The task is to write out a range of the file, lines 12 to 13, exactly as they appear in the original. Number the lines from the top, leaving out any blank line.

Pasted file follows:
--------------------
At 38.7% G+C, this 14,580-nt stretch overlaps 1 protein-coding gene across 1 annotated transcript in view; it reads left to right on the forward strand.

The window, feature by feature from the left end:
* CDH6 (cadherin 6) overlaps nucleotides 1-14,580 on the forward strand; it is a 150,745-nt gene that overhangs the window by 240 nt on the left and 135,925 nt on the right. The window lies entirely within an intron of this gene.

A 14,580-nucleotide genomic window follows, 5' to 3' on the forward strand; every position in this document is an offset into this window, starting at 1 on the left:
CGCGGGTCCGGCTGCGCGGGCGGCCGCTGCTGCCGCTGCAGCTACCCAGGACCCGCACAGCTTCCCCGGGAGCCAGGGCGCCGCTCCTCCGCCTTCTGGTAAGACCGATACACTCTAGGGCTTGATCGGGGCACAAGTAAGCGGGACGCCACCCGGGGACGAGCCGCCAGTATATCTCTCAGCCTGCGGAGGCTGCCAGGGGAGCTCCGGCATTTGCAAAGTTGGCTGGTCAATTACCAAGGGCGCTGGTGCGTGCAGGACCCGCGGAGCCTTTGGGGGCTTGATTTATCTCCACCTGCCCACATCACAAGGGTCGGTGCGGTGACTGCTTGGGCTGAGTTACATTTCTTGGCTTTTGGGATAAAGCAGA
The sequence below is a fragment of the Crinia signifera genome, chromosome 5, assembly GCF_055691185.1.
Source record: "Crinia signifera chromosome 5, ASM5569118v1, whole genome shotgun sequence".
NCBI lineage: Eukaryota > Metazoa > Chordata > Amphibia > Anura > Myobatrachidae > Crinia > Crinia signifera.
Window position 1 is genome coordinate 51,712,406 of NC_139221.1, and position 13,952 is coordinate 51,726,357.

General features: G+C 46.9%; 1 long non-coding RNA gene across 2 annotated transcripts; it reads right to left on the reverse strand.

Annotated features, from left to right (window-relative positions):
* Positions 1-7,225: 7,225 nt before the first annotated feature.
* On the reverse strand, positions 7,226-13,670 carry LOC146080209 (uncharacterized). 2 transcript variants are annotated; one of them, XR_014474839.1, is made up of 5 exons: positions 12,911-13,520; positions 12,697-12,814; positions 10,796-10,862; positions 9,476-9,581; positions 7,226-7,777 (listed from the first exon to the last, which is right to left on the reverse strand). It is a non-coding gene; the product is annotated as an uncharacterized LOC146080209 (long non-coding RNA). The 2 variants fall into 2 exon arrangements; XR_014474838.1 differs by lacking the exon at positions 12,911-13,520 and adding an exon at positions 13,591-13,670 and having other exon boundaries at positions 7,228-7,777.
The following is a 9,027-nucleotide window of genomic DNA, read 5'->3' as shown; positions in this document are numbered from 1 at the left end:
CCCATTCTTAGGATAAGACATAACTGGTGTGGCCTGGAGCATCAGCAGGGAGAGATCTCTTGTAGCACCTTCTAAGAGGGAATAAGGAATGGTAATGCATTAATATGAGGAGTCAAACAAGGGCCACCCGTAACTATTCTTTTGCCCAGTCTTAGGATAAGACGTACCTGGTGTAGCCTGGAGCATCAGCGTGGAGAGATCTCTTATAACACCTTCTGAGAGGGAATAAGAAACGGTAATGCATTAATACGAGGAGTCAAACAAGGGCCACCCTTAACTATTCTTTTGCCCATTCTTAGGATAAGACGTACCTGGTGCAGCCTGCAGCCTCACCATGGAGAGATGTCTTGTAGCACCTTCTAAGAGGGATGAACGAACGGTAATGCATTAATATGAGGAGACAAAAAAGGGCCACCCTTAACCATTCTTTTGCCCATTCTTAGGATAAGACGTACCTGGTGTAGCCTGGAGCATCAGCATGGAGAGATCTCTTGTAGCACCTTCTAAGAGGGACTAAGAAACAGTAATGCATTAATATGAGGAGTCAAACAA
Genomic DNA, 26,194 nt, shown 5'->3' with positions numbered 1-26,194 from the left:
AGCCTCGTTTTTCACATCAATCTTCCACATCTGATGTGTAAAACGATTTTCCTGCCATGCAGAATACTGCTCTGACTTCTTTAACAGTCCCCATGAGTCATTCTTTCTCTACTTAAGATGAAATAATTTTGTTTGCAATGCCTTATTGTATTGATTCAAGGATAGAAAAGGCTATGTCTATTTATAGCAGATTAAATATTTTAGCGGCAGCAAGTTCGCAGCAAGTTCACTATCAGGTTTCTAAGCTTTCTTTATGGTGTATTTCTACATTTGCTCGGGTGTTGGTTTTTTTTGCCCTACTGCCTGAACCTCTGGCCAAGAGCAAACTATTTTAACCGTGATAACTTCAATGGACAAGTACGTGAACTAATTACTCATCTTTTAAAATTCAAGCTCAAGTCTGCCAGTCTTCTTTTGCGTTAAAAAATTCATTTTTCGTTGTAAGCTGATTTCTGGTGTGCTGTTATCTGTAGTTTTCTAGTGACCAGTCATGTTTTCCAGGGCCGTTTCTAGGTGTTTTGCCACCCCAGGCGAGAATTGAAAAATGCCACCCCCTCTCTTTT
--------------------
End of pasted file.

* Positions 1-7,225: 7,225 nt before the first annotated feature.
* On the reverse strand, positions 7,226-13,670 carry LOC146080209 (uncharacterized). 2 transcript variants are annotated; one of them, XR_014474839.1, is made up of 5 exons: positions 12,911-13,520; positions 12,697-12,814; positions 10,796-10,862; positions 9,476-9,581; positions 7,226-7,777 (listed from the first exon to the last, which is right to left on the reverse strand). It is a non-coding gene; the product is annotated as an uncharacterized LOC146080209 (long non-coding RNA). The 2 variants fall into 2 exon arrangements; XR_014474838.1 differs by lacking the exon at positions 12,911-13,520 and adding an exon at positions 13,591-13,670 and having other exon boundaries at positions 7,228-7,777.